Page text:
The chart shows the potassium (K) and sodium (Na) concentrations of common Paleo foods. As you can see, all of them provide many times more potassium than sodium, with the exception of chicken meat/skin and eggs, which contain potassium and sodium in roughly a 1:1 ratio.

The Paleo Diet, of course, recommends plenty of vegetables, modest amounts of fruit, seeds, and nuts, and no processed foods (which are typically high in sodium and low in potassium). Mushrooms are also an important food group, not only for their immune-boosting properties, but also for their impressive amounts of potassium. So try our fantastic recipe pairing cilantro-enriched guacamole with grilled Portobello mushrooms for a delicious potassium boost.


Serves 2

  • 1 avocado
  • 1 clove garlic, pressed (divided)
  • 2 tbsp lime juice
  • 2 tbsp olive oil
  • 1 bunch cilantro
  • Freshly milled black pepper
  • 2 Portobello mushrooms
  • 2 tbsp balsamic vinegar


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Christopher James Clark, B.B.A.
Nutritional Grail

Christopher James Clark | The Paleo Diet TeamChristopher James Clark, B.B.A. is an award-winning writer, consultant, and chef with specialized knowledge in nutritional science and healing cuisine. He has a Business Administration degree from the University of Michigan and formerly worked as a revenue management analyst for a Fortune 100 company. For the past decade-plus, he has been designing menus, recipes, and food concepts for restaurants and spas, coaching private clients, teaching cooking workshops worldwide, and managing the kitchen for a renowned Greek yoga resort. Clark is the author of the critically acclaimed, award-winning book, Nutritional Grail.

See more recipes!


1. Institute of Medicine of the National Academies of Science. (2005). Dietary Reference Intakes for Water, Potassium, Sodium, Chloride, and Sulfate. National Academies Press. Retrieved from //www.nap.edu/openbook.php?isbn=0309091691

2. Ascherio, A, et al. (September 1998). Intake of potassium, magnesium, calcium, and fiber and risk of stroke among US men. Circulation, 98(12). Retrieved from //www.ncbi.nlm.nih.gov/pubmed/9743511?dopt=Abstract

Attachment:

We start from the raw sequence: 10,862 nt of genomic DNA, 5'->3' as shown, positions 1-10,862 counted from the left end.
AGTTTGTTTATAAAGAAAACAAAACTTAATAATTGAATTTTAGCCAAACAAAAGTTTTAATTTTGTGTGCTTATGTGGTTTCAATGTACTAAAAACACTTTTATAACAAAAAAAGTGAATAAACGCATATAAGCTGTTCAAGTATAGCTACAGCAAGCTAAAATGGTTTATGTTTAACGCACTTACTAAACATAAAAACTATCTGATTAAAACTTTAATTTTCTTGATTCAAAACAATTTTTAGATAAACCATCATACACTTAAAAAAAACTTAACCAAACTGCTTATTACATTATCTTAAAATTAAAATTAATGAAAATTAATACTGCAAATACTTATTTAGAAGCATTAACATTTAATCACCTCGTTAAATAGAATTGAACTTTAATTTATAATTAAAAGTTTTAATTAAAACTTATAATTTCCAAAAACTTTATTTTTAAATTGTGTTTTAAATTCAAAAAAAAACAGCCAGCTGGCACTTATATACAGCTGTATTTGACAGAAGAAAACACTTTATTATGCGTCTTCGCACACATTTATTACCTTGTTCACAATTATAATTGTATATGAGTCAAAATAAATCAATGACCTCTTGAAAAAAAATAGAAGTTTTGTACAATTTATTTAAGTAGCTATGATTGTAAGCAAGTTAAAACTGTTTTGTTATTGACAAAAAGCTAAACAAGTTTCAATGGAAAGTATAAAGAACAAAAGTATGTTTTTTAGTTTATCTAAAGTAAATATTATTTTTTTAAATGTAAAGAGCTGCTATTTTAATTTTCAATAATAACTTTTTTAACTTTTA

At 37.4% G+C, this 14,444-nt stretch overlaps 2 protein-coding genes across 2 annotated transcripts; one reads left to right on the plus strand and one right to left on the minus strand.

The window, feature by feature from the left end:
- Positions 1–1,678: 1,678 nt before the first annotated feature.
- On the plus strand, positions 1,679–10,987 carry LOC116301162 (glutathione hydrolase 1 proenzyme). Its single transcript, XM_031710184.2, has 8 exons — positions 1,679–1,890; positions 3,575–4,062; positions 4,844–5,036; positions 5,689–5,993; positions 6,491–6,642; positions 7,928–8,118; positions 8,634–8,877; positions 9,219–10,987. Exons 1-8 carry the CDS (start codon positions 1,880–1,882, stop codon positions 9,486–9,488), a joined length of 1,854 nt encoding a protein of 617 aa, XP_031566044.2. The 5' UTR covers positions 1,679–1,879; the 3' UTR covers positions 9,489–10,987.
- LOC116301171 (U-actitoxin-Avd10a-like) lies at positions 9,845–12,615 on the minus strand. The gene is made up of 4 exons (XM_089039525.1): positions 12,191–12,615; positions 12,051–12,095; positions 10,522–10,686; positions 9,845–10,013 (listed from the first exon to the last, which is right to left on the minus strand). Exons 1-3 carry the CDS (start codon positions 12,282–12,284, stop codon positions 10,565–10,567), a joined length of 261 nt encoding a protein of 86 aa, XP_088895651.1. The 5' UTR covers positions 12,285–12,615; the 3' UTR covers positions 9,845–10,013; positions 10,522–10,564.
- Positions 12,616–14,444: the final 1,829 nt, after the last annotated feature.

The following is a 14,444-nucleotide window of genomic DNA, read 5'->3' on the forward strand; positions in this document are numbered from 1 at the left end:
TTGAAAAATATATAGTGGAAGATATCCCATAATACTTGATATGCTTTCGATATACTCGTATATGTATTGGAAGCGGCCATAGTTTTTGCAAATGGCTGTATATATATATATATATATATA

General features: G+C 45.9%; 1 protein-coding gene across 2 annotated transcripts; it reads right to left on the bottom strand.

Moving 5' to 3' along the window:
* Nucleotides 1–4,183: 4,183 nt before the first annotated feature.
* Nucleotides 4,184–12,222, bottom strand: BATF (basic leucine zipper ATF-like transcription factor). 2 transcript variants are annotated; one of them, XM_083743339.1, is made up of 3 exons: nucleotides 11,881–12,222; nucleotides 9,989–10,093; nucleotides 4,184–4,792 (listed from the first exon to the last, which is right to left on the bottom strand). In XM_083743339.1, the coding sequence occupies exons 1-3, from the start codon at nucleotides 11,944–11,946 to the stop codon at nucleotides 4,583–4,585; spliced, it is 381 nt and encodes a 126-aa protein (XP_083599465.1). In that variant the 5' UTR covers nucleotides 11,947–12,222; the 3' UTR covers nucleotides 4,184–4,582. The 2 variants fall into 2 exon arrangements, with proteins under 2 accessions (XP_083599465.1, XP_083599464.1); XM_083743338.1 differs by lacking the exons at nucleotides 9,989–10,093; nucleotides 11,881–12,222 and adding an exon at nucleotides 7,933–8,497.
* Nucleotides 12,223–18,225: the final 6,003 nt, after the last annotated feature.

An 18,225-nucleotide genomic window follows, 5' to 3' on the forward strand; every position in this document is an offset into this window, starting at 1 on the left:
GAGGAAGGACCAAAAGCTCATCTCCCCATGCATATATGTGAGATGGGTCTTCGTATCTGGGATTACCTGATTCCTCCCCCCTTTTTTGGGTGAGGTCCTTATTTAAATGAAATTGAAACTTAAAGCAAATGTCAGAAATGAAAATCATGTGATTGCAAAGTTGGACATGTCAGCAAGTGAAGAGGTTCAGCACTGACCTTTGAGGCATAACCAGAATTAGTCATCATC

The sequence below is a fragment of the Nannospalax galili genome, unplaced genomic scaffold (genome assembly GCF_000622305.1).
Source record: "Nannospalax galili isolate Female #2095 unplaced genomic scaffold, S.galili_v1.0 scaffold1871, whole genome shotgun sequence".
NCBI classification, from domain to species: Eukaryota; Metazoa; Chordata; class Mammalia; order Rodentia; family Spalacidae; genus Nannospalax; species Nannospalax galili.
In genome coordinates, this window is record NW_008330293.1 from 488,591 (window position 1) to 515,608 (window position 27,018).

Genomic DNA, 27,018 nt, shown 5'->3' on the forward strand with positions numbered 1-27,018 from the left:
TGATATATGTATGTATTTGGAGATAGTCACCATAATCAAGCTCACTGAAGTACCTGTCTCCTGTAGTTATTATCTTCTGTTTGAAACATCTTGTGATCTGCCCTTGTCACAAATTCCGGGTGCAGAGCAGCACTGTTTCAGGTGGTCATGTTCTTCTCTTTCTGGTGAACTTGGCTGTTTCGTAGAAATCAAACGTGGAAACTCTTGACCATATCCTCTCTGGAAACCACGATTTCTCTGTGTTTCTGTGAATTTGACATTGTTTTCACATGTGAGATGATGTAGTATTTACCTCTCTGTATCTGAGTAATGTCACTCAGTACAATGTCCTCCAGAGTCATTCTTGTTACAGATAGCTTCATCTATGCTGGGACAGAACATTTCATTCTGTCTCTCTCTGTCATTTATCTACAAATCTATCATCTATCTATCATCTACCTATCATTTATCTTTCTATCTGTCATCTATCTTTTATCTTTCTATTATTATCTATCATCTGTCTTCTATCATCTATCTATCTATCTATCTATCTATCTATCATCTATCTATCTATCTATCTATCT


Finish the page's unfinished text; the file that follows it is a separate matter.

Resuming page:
3. Iso, H, et al. (September 1999). Prospective study of calcium, potassium, and magnesium intake and risk of stroke in women. Circulation, 30(9). Retrieved from //www.ncbi.nlm.nih.gov/pubmed/10471422?dopt=Abstract

4. Fang, G, et al. (July 2000). Dietary potassium intake and stroke mortality. Stroke 31(7). Retrieved from //www.ncbi.nlm.nih.gov/pubmed/10884449?dopt=Abstract

5. Bazzano, LA, et al. (July 2001). Dietary potassium intake and risk of stroke in US men and women: National Health and Nutrition Examination Survey I epidemiologic follow-up study. Stroke 32(7). Retrieved from //www.ncbi.nlm.nih.gov/pubmed/11441188?dopt=Abstract

6. New, SA, et al. (June 1997). Nutritional influences on bone mineral density: a cross-sectional study in premenopausal women. American Journal of Clinical Nutrition, 65(6). Retrieved from //www.ncbi.nlm.nih.gov/pubmed/9174480?dopt=Abstract

7. New, SA, et al. (January 2000). Dietary influences on bone mass and bone metabolism: further evidence of a positive link between fruit and vegetable consumption and bone health? American Journal of Clinical Nutrition, 71(1). Retrieved from //www.ncbi.nlm.nih.gov/pubmed/10617959?dopt=Abstract

8. Tucker, KL, et al. (April 1999). Potassium, magnesium, and fruit and vegetable intakes are associated with greater bone mineral density in elderly men and women. American Journal of Clinical Nutrition, 69(4). Retrieved from //www.ncbi.nlm.nih.gov/pubmed/10197575?dopt=Abstract

9. Young, DB, et al. (April 1995). Potassium’s cardiovascular protective mechanisms. The American Journal of Physiology, 268(4 Pt. 2). Retrieved from //www.ncbi.nlm.nih.gov/pubmed/7733391?dopt=Abstract

10. Linus Pauling Institute, Oregon State University. Micronutrient Information Center. Potassium. Retrieved from //lpi.oregonstate.edu/infocenter/minerals/potassium/